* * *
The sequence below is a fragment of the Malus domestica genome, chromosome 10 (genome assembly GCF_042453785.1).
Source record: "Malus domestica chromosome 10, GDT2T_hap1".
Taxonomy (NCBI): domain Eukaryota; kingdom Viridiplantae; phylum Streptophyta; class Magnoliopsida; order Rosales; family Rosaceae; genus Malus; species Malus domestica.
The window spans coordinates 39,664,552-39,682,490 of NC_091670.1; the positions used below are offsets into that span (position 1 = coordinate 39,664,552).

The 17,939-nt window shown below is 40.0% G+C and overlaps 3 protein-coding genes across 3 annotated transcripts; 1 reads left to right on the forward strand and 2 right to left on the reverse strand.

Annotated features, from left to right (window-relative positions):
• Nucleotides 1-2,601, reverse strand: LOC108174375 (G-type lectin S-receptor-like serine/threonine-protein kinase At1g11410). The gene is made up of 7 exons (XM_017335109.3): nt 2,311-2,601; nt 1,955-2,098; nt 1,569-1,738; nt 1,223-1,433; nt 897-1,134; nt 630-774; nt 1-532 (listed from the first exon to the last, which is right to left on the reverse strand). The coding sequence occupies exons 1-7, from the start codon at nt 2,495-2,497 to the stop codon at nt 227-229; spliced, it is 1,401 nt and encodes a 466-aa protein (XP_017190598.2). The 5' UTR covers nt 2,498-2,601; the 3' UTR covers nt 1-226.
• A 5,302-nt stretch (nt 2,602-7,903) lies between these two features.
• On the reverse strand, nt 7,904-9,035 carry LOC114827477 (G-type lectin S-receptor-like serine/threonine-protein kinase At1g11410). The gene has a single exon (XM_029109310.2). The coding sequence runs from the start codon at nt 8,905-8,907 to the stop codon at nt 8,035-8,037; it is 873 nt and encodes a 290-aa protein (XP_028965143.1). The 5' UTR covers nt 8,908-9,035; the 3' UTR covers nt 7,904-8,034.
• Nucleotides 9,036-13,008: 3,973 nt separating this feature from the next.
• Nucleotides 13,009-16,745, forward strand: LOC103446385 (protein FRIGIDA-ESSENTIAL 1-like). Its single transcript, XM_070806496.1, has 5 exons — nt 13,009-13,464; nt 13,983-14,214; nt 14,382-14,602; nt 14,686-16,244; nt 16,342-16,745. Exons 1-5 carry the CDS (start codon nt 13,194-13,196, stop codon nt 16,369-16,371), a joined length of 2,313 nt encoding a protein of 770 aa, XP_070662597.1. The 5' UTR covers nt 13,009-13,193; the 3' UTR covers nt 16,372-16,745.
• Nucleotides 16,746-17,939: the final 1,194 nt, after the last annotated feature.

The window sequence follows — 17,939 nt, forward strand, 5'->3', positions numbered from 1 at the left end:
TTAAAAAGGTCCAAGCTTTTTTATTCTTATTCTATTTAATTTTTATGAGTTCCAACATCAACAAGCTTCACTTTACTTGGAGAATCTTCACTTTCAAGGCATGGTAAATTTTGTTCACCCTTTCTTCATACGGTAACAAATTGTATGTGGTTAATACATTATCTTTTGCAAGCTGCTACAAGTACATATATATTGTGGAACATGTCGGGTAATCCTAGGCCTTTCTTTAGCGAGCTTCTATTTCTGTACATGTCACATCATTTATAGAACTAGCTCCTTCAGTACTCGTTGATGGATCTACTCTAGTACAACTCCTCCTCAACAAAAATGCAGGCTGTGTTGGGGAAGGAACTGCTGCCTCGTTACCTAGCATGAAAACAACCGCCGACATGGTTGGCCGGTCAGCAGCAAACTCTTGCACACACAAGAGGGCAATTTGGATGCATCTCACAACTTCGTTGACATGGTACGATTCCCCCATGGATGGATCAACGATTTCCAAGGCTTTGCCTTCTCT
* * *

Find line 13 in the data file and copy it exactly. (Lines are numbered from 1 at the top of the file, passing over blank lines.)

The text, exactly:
The window sequence follows — 17,939 nt, forward strand, 5'->3', positions numbered from 1 at the left end: